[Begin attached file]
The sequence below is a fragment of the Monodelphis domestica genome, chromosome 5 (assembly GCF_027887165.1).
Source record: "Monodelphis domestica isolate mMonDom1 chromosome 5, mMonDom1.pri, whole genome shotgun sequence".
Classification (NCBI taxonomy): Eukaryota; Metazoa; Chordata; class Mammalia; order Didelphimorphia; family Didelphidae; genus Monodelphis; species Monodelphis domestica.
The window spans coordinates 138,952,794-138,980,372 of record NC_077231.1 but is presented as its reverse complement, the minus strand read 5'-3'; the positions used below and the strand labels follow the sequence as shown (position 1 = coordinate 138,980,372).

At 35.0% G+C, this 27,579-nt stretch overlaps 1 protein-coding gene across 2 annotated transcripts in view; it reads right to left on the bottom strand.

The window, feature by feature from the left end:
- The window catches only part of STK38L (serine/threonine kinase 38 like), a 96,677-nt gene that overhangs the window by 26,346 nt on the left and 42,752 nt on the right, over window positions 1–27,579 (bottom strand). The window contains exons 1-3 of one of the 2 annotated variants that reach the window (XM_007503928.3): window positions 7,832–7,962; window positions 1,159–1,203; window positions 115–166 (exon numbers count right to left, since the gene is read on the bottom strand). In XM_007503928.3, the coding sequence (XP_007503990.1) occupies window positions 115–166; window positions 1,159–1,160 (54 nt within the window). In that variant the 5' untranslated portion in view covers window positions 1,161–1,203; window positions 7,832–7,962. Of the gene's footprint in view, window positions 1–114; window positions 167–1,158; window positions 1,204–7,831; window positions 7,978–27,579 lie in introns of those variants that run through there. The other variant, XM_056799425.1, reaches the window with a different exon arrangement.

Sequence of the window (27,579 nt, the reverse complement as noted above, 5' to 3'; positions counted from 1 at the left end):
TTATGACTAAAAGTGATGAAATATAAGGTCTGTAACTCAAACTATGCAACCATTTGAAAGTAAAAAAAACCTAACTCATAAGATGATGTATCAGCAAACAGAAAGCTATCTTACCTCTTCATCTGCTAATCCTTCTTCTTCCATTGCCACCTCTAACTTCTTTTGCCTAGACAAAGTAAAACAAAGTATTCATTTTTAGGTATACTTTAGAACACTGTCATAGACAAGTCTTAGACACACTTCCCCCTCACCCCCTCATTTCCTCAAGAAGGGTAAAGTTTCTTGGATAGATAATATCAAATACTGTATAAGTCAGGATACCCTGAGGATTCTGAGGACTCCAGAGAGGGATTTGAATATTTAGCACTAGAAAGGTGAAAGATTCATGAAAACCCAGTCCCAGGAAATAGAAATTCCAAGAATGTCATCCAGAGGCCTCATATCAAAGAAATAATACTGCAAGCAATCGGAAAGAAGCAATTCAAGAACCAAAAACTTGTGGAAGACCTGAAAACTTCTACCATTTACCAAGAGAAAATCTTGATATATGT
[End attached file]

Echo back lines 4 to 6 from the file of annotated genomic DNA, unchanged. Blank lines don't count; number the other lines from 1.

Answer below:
The window spans coordinates 138,952,794-138,980,372 of record NC_077231.1 but is presented as its reverse complement, the minus strand read 5'-3'; the positions used below and the strand labels follow the sequence as shown (position 1 = coordinate 138,980,372).

At 35.0% G+C, this 27,579-nt stretch overlaps 1 protein-coding gene across 2 annotated transcripts in view; it reads right to left on the bottom strand.

The window, feature by feature from the left end: